Under the Radar

Investors are clearly interested in non-core markets. But to close deals, first you have to find them. “Around two-thirds of larger transactions are happening with off-market properties,” says Liam Murphy, CCIM, of Hayes Commercial Group in Santa Barbara, Calif. “A lot of brokers used to just focus on getting listings; now they need a relationship with a capital source or acquiring party.”

In Murphy’s market, corporations that operate investment funds are adjusting their risk profile and selectively offering properties to “qualified capital sources,” which usually means other corporations. This can be frustrating for aspiring real estate investors that want higher returns but aren’t privy to information about available properties.

Discovering investment opportunities in secondary and tertiary markets often requires a more proactive approach. “I research buildings that aren’t for sale,” Rein says. “If it’s on LoopNet and CoStar, investors already know about it and there’s a reason it’s not selling.” Rein finds properties that fit his clients’ criteria and approaches the owners, which might need the influx of capital to pay off other mortgages.

Owners, likewise, might need help uncovering opportunities in their own portfolio. For example, in Charleston, S.C., local families or out-of-state investors who don’t pay attention to the market may not be aware that their neglected historic properties now have value. “If we think it’s time for them to sell, we can match them up with the right buyer,” Morse explains. These owners are usually interested in selling to get the cash, but they aren’t in a position to renovate the property. That means they can sell at a bargain, Morse adds, which is good for the market.

Put a Ring on It

When investors finally find the right property in the right second- or third-tier city, they don’t want to let it go. “Lately, investors seem to be planning on a longer hold period than investors who were buying properties 10 years ago,” Berezin says. “They accept that, while this market is clearly going to support appreciation, this is not an environment where a two- to three-year hold then flip strategy is going to succeed.”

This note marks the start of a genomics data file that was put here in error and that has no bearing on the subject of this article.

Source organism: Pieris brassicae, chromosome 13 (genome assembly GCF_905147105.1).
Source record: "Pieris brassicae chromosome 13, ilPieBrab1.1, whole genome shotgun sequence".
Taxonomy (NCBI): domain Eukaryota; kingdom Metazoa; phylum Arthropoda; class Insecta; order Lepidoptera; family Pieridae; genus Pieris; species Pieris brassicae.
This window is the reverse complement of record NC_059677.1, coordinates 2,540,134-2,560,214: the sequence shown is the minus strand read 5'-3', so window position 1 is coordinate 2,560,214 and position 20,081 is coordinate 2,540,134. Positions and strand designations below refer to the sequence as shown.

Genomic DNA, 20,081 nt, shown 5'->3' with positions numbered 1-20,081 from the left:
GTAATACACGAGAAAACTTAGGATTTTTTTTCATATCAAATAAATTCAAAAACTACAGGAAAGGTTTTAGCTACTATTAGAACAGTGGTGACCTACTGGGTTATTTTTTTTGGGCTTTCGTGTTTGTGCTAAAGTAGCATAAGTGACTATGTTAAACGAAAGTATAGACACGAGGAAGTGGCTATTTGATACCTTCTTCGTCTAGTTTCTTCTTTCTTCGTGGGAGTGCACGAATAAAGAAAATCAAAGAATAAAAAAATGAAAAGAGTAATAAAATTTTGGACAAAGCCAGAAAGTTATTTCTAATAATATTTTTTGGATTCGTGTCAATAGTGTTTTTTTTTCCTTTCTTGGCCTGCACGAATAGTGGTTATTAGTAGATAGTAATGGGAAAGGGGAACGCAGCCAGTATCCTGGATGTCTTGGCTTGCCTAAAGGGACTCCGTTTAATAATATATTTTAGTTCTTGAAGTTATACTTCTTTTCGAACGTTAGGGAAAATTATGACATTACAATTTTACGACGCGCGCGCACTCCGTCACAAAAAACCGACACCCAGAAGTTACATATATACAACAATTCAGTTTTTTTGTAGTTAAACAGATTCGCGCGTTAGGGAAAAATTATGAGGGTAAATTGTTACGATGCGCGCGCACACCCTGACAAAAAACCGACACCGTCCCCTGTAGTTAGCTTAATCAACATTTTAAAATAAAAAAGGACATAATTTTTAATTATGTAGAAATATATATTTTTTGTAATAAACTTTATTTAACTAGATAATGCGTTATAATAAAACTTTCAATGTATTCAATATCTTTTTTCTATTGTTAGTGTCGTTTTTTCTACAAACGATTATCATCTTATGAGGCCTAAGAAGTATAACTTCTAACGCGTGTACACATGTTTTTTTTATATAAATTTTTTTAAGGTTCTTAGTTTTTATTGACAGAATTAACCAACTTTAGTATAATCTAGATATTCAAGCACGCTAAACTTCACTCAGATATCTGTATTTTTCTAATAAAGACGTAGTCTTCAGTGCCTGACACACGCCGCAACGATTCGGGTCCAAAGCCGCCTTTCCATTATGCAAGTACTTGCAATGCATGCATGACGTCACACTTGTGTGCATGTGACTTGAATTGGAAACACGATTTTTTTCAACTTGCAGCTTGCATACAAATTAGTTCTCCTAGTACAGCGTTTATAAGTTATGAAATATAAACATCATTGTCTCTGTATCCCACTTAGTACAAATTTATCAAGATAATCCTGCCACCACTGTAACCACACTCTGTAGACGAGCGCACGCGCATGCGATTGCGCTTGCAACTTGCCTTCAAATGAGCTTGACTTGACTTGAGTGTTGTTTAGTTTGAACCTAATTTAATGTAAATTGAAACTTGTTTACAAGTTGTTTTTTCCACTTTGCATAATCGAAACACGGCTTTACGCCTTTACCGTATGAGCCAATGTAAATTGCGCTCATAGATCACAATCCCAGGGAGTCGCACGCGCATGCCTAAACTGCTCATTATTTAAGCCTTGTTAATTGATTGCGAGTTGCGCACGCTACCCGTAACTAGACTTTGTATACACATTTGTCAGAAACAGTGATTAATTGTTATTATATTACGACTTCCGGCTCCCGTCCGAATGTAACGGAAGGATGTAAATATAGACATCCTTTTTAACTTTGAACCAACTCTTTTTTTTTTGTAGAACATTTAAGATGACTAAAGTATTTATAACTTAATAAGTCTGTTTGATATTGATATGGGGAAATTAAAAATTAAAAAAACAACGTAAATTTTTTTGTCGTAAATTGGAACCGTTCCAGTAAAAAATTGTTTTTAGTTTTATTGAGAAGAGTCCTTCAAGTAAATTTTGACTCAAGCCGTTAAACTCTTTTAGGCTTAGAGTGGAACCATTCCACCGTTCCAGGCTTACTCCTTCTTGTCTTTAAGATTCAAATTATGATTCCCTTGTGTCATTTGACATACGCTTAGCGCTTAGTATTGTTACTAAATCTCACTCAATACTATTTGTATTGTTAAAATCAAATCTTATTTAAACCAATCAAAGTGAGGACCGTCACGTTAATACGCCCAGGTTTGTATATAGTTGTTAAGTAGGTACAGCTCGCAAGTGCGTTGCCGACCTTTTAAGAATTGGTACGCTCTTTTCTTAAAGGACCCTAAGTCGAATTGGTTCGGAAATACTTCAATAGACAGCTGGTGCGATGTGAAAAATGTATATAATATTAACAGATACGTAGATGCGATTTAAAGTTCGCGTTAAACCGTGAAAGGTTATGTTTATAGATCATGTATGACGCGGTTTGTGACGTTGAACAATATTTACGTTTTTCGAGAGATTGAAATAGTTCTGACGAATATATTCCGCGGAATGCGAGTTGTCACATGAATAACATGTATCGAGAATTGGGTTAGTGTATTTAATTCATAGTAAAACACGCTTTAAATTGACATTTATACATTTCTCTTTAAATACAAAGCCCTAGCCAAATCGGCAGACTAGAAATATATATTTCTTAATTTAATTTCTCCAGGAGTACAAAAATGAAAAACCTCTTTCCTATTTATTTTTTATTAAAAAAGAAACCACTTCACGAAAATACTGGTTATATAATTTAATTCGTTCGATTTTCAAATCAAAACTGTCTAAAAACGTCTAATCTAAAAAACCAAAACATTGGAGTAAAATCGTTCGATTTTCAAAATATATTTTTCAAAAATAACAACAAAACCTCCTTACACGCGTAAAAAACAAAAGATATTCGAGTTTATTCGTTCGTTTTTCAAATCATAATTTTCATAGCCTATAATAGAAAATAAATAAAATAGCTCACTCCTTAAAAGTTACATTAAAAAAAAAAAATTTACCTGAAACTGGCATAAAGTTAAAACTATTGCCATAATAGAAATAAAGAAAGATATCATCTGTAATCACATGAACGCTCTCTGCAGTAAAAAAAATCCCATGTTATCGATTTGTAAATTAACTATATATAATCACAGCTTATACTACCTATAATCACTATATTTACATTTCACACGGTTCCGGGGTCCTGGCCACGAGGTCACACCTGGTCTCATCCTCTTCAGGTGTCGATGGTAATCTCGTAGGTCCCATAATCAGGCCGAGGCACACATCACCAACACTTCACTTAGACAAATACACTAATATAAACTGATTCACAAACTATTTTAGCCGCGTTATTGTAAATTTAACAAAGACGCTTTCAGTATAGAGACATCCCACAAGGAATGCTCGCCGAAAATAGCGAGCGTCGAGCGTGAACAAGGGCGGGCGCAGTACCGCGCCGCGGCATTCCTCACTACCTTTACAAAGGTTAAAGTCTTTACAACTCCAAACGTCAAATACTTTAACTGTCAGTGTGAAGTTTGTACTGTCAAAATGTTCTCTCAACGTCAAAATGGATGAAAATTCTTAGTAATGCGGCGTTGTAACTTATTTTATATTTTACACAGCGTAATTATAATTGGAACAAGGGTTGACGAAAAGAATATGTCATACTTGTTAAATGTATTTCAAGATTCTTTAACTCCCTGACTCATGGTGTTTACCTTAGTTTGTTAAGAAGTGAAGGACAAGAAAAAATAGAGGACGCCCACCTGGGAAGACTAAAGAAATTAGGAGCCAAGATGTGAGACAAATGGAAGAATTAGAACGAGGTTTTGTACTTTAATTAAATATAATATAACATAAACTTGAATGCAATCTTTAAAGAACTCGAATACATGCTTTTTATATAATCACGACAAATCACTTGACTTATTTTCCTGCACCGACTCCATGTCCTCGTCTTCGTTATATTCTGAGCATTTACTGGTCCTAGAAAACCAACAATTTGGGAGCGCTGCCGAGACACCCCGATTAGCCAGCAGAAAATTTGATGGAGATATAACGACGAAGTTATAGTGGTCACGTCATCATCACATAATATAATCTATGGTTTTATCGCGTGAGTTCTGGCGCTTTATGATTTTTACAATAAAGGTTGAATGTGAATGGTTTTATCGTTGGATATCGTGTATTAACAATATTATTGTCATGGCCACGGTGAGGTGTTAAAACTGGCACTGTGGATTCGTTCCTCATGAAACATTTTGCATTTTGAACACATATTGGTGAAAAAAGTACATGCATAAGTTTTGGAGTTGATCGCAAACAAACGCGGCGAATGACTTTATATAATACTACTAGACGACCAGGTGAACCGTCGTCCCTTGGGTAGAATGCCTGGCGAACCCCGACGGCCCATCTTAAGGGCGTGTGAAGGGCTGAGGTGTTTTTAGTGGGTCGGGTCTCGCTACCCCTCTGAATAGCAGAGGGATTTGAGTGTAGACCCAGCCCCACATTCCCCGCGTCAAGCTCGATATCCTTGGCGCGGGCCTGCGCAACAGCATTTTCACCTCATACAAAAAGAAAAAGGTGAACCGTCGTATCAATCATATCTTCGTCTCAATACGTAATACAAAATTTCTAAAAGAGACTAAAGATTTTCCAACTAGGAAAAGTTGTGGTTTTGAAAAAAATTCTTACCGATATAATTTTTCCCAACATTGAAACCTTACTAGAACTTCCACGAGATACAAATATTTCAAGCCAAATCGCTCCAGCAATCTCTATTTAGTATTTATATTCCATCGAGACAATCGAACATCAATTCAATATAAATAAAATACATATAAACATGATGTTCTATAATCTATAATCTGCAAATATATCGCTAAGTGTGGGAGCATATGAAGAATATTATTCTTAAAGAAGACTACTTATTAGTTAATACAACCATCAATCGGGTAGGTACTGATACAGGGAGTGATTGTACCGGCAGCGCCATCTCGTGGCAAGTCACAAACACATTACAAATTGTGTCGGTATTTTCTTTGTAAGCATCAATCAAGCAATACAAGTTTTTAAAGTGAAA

Asset tangibility is also a factor. Baker works with local private investors who like to know the property and the trade area. In other words, they want a property they can literally hold on to. “They’re not thinking in terms of hold periods,” Bakers explains. “Their goal is long-term income — mailbox money.”

Baker recently worked with a private investor who purchased a land lease to a national restaurant chain in a Louisville, Ky., submarket from another private investor at a 7.5 percent cap rate. The buyer could have purchased with all cash but decided to leverage around 50 percent of the cost with a local bank at 4.5 percent to maximize returns on the property and spread the risk around. This also left the buyer with more cash to invest in local real estate.

And when it comes to distressed properties, “fix and flip” is now “fix and hold.”

“Most active investors have a value-add mentality with a long-term investment horizon,” says Darren Powderly, CCIM, president of Compass Commercial Real Estate in Bend, Ore., where cash buyers are looking to capitalize on a flood of available real estate-owned assets. “They feel that purchasing a good property at prices well below replacement cost and then adding value will result in attractive investment returns five to 10 years from today.”

Morse is pursuing this strategy in Charleston. In 2010, he put together an investor group with other brokers to purchase a 3,000-sf historic mixed-use property on King St. from a “cash poor” seller who needed the capital to pay off other mortgages. The group renovated the property and increased occupancy from 50 percent to 100 percent. They plan to hold for five to 10 years and wait for the market to catch up.

Overall, however, there is still enough uncertainty in the market to constrain value-add investments, Slatin says. But he expects more opportunistic money to go after distressed assets this year, and a large portion of those transactions will take place in secondary and tertiary markets.

That said, investors that hold out for bargains risk being left behind. “Prices are low and may go slightly lower, but it’s not worth waiting for the ‘perfect’ opportunity when ‘almost perfect’ ones are available in smaller markets,” says Casey Weiss, CCIM, principal with Access Commercial Real Estate in La Crosse, Wis. “It’s important to buy based on solid fundamentals, not simply a bargain price.”

Good deals in these markets are limited, Weiss adds. If investors aren’t looking now, they might be too late.